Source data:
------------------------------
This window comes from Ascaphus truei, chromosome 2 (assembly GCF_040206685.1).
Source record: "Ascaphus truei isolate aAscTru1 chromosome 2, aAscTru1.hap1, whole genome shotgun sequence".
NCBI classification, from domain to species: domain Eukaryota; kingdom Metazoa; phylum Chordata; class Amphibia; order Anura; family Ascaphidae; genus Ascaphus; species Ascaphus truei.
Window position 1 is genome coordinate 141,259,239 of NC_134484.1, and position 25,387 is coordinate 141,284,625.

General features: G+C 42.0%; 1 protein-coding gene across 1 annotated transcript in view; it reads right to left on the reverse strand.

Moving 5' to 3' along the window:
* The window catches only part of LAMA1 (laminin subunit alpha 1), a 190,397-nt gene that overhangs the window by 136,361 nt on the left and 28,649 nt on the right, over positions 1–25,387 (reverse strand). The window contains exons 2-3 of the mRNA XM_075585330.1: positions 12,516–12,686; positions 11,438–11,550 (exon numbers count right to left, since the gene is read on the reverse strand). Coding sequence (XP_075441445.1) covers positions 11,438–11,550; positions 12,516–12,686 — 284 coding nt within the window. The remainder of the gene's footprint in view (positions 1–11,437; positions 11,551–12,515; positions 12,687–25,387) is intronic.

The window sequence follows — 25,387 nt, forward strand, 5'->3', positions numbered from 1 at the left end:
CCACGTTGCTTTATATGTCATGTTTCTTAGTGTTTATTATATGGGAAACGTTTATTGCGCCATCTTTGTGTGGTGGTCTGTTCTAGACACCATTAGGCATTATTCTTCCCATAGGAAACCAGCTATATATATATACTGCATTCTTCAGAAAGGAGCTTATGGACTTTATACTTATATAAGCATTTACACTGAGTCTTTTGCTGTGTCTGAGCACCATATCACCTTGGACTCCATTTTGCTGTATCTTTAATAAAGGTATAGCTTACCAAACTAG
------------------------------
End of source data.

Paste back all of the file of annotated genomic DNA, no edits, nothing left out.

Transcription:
This window comes from Ascaphus truei, chromosome 2 (assembly GCF_040206685.1).
Source record: "Ascaphus truei isolate aAscTru1 chromosome 2, aAscTru1.hap1, whole genome shotgun sequence".
NCBI classification, from domain to species: domain Eukaryota; kingdom Metazoa; phylum Chordata; class Amphibia; order Anura; family Ascaphidae; genus Ascaphus; species Ascaphus truei.
Window position 1 is genome coordinate 141,259,239 of NC_134484.1, and position 25,387 is coordinate 141,284,625.

General features: G+C 42.0%; 1 protein-coding gene across 1 annotated transcript in view; it reads right to left on the reverse strand.

Moving 5' to 3' along the window:
* The window catches only part of LAMA1 (laminin subunit alpha 1), a 190,397-nt gene that overhangs the window by 136,361 nt on the left and 28,649 nt on the right, over positions 1–25,387 (reverse strand). The window contains exons 2-3 of the mRNA XM_075585330.1: positions 12,516–12,686; positions 11,438–11,550 (exon numbers count right to left, since the gene is read on the reverse strand). Coding sequence (XP_075441445.1) covers positions 11,438–11,550; positions 12,516–12,686 — 284 coding nt within the window. The remainder of the gene's footprint in view (positions 1–11,437; positions 11,551–12,515; positions 12,687–25,387) is intronic.

The window sequence follows — 25,387 nt, forward strand, 5'->3', positions numbered from 1 at the left end:
CCACGTTGCTTTATATGTCATGTTTCTTAGTGTTTATTATATGGGAAACGTTTATTGCGCCATCTTTGTGTGGTGGTCTGTTCTAGACACCATTAGGCATTATTCTTCCCATAGGAAACCAGCTATATATATATACTGCATTCTTCAGAAAGGAGCTTATGGACTTTATACTTATATAAGCATTTACACTGAGTCTTTTGCTGTGTCTGAGCACCATATCACCTTGGACTCCATTTTGCTGTATCTTTAATAAAGGTATAGCTTACCAAACTAG